Pete Buttigieg speaks to the media at the Charleston Gaillard Center on February 25, 2020 in Charleston, South Carolina.
Pete Buttigieg speaks to the media at the Charleston Gaillard Center on February 25, 2020 in Charleston, South Carolina.
Photo: Getty Images

Pete Buttigieg deleted a tweet overnight that attempted to belittle both Vermont Senator Bernie Sanders and the “revolutionary politics” of the U.S. during the 1960s. It’s not immediately clear why the tweet was deleted, especially since the exact same sentiment was echoed by Buttigieg at the Democratic debate in South Carolina on Tuesday.

“We can’t afford a scenario where it comes down to Donald Trump with his nostalgia for the social order of the 1950's and Bernie Sanders with his nostalgia for the revolutionary politics of the 1960's. #DemDebate,” Buttigieg tweeted on Tuesday night.

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The tweet was deleted, but is still available by the Internet Archive’s Wayback Machine.

Buttigieg made the exact same point on the debate stage Tuesday night, where he slammed both Donald Trump and Senator Sanders, hoping to draw a straight line between the ideologically opposed men.

In fact, the language Pete used was identical to his tweet, as you can see in CBS News video from last night.

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“And I am not looking forward to a scenario where it comes down to Donald Trump, with his nostalgia for the social order of the 1950s, and Bernie Sanders, with a nostalgia for the revolutionary politics of the 1960s,” Buttigieg said. “This isn’t about what coups were happing in the 1970s or 80s, this is about the future.”

The so-called “revolutionary politics” of the 1960s gave the U.S. everything from Medicare to the women’s rights movement to the Civil Rights Act of 1964—the key piece of legislation that made illegal at the federal level for Jim Crow laws of the American South to discriminate based on race. And that’s to say nothing of the Stonewall uprising of 1969, when LGBT Americans fought back against police brutality of their community in New York.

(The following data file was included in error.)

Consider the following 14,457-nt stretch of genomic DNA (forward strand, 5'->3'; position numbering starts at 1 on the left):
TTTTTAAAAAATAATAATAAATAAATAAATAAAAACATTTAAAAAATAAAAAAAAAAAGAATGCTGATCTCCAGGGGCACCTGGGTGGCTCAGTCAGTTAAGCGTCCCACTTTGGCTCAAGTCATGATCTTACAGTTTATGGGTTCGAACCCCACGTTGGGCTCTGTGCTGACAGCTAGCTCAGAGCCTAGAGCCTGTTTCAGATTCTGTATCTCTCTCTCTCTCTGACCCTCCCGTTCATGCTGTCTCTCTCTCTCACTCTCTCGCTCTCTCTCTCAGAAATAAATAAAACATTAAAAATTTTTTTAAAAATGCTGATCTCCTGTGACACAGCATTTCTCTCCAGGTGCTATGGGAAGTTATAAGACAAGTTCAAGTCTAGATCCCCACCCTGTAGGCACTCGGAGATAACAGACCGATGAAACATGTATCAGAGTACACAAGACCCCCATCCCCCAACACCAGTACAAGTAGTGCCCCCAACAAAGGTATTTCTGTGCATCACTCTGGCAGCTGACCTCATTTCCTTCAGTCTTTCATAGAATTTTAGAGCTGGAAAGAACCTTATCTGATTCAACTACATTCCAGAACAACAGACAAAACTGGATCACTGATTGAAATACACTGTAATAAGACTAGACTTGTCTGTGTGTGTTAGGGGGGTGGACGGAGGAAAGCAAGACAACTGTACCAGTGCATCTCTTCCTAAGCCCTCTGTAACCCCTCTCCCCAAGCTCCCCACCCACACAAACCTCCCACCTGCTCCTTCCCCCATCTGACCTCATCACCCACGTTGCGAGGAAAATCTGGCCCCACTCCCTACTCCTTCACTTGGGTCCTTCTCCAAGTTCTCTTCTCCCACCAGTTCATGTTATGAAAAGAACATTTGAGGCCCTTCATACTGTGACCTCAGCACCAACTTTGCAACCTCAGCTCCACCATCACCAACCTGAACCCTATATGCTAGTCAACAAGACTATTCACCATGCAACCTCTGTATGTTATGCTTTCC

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People were marching in the streets for change in the 1960s, including a young Bernie Sanders, who was arrested at a Civil Rights demonstration at the University of Chicago in 1963.

Buttigieg, a former mayor of South Bend, Indiana, has gotten flak for some bizarre political mistakes in recent weeks, but this may be the weirdest yet. At 38 years old, he wasn’t around to see the 1960s and the constant struggle that was necessary to gain rights for so many people in the U.S. But Buttigieg’s entire schtick is claiming that he’s the young, smart one in the room; a guy who has a pragmatic approach to politics and can speak eight languages.

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Mayor Pete’s firm grasp of languages is now in serious doubt, but so is his “pragmatic approach” to political strategy these days. However imperfect the 1960s was as a decade, it was an era of much-needed change in the U.S. And if you’re going to knock the “revolutionary politics” of the 1960s, you clearly have no place in the Democratic Party.

Matt Novak is the editor of Gizmodo's Paleofuture blog

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